Business Insider: The best educational toy overall

The online news website Business Insider named Magna-Tiles the best educational toy overall!

In the article called “The best educational toys for kids“, Business Insider handpicked five of the best educational toys that provide a firm foundation for learning and education, thereby giving children a good start early in life.

via BusinessInsider

What did they say?

As children grow, they can proudly transition to become Magna-Tile architects building more complex projects. The set comes with 100 pieces of translucent tiles to create cubes, pyramids, and other geometric shapes, but they are also compatible with other Magna-Tile sets. The more pieces or sets you combine, the more complex objects children can make. The company shows off kids’ creations on its site, including skyscrapers, rocket ships, tea party tables, and more. 

The tiles are translucent, so your child can build a structure and put it in direct sunlight to get a colorful reflection, use them on windows to create illuminated window decals, ‘look’ inside 3D shapes with a flashlight, see through them with a light table, or use them with a projector to seemingly enlarge the sizes of pieces and projects.

What makes a toy educational?

To be considered an educational toy, the toy must meet certain criteria. It must also be designed to stimulate learning or provide an educational value, such as helping a child develop a certain skill or learn about a specific subject. Generally, educational toys claim to enhance intellectual, social, emotional, and/or physical development. Many are designed to target developmental milestones within appropriate age groups. Most importantly, educational toys encourage kids to play.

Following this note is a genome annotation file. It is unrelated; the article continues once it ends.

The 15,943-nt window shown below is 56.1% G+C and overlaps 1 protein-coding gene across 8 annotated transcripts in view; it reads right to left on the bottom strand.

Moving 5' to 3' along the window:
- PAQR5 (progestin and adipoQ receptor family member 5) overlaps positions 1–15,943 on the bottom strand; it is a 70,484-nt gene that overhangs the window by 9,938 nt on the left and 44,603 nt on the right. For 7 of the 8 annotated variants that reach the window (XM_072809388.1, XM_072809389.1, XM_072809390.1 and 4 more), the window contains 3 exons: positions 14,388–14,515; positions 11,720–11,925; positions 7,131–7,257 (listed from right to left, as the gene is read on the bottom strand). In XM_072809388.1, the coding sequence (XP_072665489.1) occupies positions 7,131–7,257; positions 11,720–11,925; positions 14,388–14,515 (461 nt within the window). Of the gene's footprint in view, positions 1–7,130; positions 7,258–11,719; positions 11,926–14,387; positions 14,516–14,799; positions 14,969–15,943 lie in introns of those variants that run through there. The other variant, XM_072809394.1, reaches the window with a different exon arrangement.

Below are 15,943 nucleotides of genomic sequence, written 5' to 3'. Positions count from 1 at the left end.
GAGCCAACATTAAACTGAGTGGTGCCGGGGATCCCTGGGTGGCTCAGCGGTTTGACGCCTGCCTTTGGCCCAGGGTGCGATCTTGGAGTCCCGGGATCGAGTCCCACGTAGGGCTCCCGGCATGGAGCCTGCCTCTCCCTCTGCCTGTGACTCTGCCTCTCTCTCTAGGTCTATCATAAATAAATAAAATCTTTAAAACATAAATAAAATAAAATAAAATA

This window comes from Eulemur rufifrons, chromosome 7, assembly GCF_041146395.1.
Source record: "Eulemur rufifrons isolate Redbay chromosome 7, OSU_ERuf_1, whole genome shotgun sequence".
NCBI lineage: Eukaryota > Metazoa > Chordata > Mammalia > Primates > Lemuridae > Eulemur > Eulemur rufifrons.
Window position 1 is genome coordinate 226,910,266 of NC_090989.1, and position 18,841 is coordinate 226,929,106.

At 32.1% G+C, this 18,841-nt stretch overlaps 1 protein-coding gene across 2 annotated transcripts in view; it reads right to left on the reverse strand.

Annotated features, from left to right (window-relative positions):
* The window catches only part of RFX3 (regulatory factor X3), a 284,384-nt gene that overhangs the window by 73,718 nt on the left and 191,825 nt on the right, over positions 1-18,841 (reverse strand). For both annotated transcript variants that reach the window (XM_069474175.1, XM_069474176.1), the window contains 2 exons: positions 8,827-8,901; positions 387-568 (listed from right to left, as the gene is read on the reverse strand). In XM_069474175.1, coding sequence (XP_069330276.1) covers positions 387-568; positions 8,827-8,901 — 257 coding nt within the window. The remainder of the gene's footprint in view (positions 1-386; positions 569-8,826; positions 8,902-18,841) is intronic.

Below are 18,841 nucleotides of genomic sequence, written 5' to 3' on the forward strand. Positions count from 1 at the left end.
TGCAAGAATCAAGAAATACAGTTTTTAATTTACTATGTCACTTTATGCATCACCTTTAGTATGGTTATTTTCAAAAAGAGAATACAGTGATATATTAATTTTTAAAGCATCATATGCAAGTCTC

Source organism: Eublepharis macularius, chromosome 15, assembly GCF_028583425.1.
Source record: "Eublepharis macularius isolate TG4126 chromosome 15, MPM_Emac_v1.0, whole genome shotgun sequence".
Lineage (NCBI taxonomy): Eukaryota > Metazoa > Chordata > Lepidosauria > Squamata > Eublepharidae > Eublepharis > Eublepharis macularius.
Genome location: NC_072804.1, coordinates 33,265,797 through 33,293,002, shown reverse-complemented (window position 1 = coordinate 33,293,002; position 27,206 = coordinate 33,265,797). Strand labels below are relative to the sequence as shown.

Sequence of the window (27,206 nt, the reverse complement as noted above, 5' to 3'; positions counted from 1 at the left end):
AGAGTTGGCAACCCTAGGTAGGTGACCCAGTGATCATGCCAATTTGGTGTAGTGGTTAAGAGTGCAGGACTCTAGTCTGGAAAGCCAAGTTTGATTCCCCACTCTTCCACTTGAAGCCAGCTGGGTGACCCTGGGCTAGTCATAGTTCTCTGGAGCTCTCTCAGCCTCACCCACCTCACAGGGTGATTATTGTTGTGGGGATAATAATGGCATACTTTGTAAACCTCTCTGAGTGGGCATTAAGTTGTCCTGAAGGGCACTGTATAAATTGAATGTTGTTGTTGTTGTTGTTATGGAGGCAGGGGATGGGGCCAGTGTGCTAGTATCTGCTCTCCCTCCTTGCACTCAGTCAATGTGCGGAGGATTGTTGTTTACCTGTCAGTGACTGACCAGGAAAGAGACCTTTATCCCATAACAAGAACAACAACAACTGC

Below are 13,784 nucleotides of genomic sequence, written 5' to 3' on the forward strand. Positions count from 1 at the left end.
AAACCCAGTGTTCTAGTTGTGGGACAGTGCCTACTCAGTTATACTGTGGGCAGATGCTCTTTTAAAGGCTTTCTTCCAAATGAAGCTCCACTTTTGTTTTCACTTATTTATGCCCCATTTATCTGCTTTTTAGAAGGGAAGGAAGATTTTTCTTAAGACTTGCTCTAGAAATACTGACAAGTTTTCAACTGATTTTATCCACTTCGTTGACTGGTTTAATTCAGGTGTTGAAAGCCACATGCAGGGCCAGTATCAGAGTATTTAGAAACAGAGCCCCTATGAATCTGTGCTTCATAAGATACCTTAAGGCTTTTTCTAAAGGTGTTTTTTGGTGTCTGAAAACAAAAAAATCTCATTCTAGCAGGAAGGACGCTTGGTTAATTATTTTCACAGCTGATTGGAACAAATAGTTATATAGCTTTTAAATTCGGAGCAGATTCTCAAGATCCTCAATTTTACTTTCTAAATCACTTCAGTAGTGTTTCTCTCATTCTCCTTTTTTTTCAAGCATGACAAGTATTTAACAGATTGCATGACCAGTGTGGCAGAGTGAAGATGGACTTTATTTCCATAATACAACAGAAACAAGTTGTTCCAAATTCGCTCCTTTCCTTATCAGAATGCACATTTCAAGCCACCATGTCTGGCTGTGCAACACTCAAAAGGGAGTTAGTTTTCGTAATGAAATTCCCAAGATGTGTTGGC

Play increases the size of the prefrontal cortex, meaning that the brain is more efficient at making plans, solving problems, and regulating and identifying emotions — basically all things required for a successful life.

Play is so important, in fact, that it’s recognized by the United Nations as a human right for children. The importance of play for children wasn’t thoroughly researched or even really considered until the second half of the 20th century but we can sum the research that has resulted thus far with the famous proverb, “All work and no play makes Jack a dull boy.”

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